Background: Preeclampsia is one of the causes of maternal and prenatal mortality and morbidity. The 24-hour urine sample is considered as a gold standard for preeclampsia diagnosis and shortening the time of urine collection will result in the patients’ convenience and shorter hospitalization. The goal of this study was to determine thee diagnostic accuracy of 4 hour urine protein in comparison with 24 hour urine protein in pregnant women.
Methods: One hundred pregnant women, with a gestational age of more than 20 weeks, and were suspicious to preeclampsia were enrolled. The 24-hour as well as the 4-hour urine sample were collected. All data were analyzed using the SPSS software, version 20 (SPSS Inc., Chicago, IL, USA). The correlation coeﬃcient was used to determine relationship between the 4 and 24-hour urine proteins. receiver operating characteristic (ROC) curve was used to determine optimal cut-oﬀ values of 4 hour proteinuria.
Results: The mean age and mean gestational age of participants was 26.8 & 6.1 years and 34.1 & 3.4 weeks. The mean 4-hour urine protein was 165.6 & 170.2 mg and the mean 24 hour urine protein was 926 & 1013 mg. The mean age, 4-hour urine protein, and 4 as well as 24 hour urine volumes were signiﬁcantly diﬀerent between cases with no, mild, or severe proteinuria. Pearson correlation coeﬃcient between 4 and 24 hour proteinuria was strong (r = 0.97 and p < 0.001). The best cut oﬀ point for 4-hour proteinuria to determine proteinuria was 69.5 mg with a sensitivity of 93% and speciﬁcity of 100%. (Area under the curve = 0.99, p < 0.001).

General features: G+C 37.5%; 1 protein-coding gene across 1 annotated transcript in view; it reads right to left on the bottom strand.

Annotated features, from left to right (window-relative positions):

Conclusions: Women that are suspicious to have preeclampsia, the total 4-hour urine protein values positively correlated with values of 24-hour samples.